Moral Criticisms of the Market by Ken Ewert.
After reading Moral Criticisms of the Market by Ken Ewert, I find myself agreeing with the key points that are highlighted throughout the text about the market. Ewert points out that something non-living, such as an economic system, cannot be moral or immoral. We as humans will sin naturally, with all of it stemming from Adam and Eve in the Garden of Eden. Ewert states, “Free market restrains human sin, it makes no pretense of purging people of their selfishness, materialism, individualism, and drive for power.” The sin of man, as taught through Biblical teachings, cannot be morally challenged through any human system. This includes economic systems, meaning it does not matter if the economic system is that of a free market. Evil will exist in any economic system and in a free market; individuals are allowed to pursue their goals instead of their needs. This can lead people to be self-centered. Ewert says that we are not only “able to choose unselfish values and priorities, but we are also able to create the wealth necessary to practically fulfill them.” Ewert acknowledges that there are a range of problems within the free market and its religious criticisms. However, the church should not be involved in the economic decisions within a community. “In a free market we are not only able to choose unselfish values and priorities, but we are also able to create the wealth necessary to practically fulfill them” (Ewert, 1989). Man must accept responsibility for their actions and understand how those decisions impact the economy and in turn, the community. In my opinion, we should allow individuals to have the free will to handle their money as they morally see fit. We should not force others to worship the idea and power of money, but instead encourage others to turn their praise to God.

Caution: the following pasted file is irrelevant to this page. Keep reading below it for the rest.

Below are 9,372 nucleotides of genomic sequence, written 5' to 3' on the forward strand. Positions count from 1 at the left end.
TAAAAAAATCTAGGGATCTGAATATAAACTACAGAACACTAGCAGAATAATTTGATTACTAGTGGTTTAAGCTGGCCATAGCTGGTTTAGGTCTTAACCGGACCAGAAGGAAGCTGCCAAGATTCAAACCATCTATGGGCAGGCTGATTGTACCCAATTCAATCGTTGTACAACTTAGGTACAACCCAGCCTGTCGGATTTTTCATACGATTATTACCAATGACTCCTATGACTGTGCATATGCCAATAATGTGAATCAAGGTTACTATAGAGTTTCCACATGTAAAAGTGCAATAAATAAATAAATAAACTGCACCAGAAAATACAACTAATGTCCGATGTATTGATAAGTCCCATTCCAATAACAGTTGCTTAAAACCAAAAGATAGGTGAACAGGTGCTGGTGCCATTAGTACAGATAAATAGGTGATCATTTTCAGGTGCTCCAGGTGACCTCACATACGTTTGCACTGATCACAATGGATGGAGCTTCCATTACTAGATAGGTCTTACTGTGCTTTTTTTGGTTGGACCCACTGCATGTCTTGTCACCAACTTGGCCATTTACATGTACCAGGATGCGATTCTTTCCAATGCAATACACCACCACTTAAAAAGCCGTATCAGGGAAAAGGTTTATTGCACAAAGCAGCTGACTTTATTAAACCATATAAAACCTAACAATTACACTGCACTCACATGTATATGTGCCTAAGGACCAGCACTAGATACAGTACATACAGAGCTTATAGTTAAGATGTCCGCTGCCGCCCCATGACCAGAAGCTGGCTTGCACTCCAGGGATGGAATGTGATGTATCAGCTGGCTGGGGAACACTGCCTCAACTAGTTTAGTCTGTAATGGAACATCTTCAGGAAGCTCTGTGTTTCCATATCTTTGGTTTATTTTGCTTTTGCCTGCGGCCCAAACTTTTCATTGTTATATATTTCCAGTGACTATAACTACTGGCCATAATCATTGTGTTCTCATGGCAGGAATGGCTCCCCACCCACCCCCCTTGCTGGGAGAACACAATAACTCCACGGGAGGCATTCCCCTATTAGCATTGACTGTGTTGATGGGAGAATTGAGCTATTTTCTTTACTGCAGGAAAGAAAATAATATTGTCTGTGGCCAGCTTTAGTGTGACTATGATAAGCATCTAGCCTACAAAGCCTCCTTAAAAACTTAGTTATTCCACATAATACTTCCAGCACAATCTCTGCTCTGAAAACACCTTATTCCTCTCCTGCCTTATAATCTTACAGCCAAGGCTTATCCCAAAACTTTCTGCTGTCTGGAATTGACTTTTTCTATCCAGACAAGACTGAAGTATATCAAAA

Ewert, K.S. (1989, March 1). Moral Criticisms of the Market.